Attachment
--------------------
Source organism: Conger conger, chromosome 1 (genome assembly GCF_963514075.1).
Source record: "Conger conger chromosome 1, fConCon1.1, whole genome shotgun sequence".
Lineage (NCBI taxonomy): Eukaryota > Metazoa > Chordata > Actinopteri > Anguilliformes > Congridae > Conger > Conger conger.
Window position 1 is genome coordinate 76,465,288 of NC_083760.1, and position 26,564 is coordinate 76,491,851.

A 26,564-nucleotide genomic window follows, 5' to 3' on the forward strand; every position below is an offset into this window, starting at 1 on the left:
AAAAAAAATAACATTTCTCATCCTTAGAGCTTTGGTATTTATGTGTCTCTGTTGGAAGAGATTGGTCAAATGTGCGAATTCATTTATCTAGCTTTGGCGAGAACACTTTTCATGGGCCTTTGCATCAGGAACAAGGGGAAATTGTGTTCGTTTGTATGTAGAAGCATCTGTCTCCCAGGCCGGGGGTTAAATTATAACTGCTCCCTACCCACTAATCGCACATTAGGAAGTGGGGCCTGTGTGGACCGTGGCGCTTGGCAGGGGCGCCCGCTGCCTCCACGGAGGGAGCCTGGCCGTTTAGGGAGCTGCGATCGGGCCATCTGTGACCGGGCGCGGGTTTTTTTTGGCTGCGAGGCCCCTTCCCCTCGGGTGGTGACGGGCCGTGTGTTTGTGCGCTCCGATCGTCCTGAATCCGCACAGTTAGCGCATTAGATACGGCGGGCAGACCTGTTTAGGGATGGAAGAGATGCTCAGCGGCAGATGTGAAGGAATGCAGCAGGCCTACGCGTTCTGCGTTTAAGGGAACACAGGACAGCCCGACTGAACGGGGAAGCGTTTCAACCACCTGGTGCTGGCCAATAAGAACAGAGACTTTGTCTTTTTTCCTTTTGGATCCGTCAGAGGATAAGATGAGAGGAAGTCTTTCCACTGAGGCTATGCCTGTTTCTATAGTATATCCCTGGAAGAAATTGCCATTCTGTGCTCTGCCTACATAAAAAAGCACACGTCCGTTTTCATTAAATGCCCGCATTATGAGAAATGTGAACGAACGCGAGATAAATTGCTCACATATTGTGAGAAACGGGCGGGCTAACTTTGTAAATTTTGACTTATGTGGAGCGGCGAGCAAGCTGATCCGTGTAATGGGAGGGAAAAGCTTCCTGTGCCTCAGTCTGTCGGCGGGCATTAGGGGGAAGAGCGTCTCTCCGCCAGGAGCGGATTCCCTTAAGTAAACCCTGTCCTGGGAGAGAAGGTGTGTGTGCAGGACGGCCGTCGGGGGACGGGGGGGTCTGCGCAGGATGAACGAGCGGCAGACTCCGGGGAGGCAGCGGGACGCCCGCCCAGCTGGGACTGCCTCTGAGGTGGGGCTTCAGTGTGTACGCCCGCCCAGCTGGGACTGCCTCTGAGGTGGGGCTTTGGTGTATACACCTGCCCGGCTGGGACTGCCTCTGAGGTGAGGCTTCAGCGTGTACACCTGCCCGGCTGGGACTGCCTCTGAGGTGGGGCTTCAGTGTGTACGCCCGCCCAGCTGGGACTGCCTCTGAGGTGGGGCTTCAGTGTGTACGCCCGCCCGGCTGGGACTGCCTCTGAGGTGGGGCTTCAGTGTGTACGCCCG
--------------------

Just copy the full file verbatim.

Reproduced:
Source organism: Conger conger, chromosome 1 (genome assembly GCF_963514075.1).
Source record: "Conger conger chromosome 1, fConCon1.1, whole genome shotgun sequence".
Lineage (NCBI taxonomy): Eukaryota > Metazoa > Chordata > Actinopteri > Anguilliformes > Congridae > Conger > Conger conger.
Window position 1 is genome coordinate 76,465,288 of NC_083760.1, and position 26,564 is coordinate 76,491,851.

A 26,564-nucleotide genomic window follows, 5' to 3' on the forward strand; every position below is an offset into this window, starting at 1 on the left:
AAAAAAAATAACATTTCTCATCCTTAGAGCTTTGGTATTTATGTGTCTCTGTTGGAAGAGATTGGTCAAATGTGCGAATTCATTTATCTAGCTTTGGCGAGAACACTTTTCATGGGCCTTTGCATCAGGAACAAGGGGAAATTGTGTTCGTTTGTATGTAGAAGCATCTGTCTCCCAGGCCGGGGGTTAAATTATAACTGCTCCCTACCCACTAATCGCACATTAGGAAGTGGGGCCTGTGTGGACCGTGGCGCTTGGCAGGGGCGCCCGCTGCCTCCACGGAGGGAGCCTGGCCGTTTAGGGAGCTGCGATCGGGCCATCTGTGACCGGGCGCGGGTTTTTTTTGGCTGCGAGGCCCCTTCCCCTCGGGTGGTGACGGGCCGTGTGTTTGTGCGCTCCGATCGTCCTGAATCCGCACAGTTAGCGCATTAGATACGGCGGGCAGACCTGTTTAGGGATGGAAGAGATGCTCAGCGGCAGATGTGAAGGAATGCAGCAGGCCTACGCGTTCTGCGTTTAAGGGAACACAGGACAGCCCGACTGAACGGGGAAGCGTTTCAACCACCTGGTGCTGGCCAATAAGAACAGAGACTTTGTCTTTTTTCCTTTTGGATCCGTCAGAGGATAAGATGAGAGGAAGTCTTTCCACTGAGGCTATGCCTGTTTCTATAGTATATCCCTGGAAGAAATTGCCATTCTGTGCTCTGCCTACATAAAAAAGCACACGTCCGTTTTCATTAAATGCCCGCATTATGAGAAATGTGAACGAACGCGAGATAAATTGCTCACATATTGTGAGAAACGGGCGGGCTAACTTTGTAAATTTTGACTTATGTGGAGCGGCGAGCAAGCTGATCCGTGTAATGGGAGGGAAAAGCTTCCTGTGCCTCAGTCTGTCGGCGGGCATTAGGGGGAAGAGCGTCTCTCCGCCAGGAGCGGATTCCCTTAAGTAAACCCTGTCCTGGGAGAGAAGGTGTGTGTGCAGGACGGCCGTCGGGGGACGGGGGGGTCTGCGCAGGATGAACGAGCGGCAGACTCCGGGGAGGCAGCGGGACGCCCGCCCAGCTGGGACTGCCTCTGAGGTGGGGCTTCAGTGTGTACGCCCGCCCAGCTGGGACTGCCTCTGAGGTGGGGCTTTGGTGTATACACCTGCCCGGCTGGGACTGCCTCTGAGGTGAGGCTTCAGCGTGTACACCTGCCCGGCTGGGACTGCCTCTGAGGTGGGGCTTCAGTGTGTACGCCCGCCCAGCTGGGACTGCCTCTGAGGTGGGGCTTCAGTGTGTACGCCCGCCCGGCTGGGACTGCCTCTGAGGTGGGGCTTCAGTGTGTACGCCCG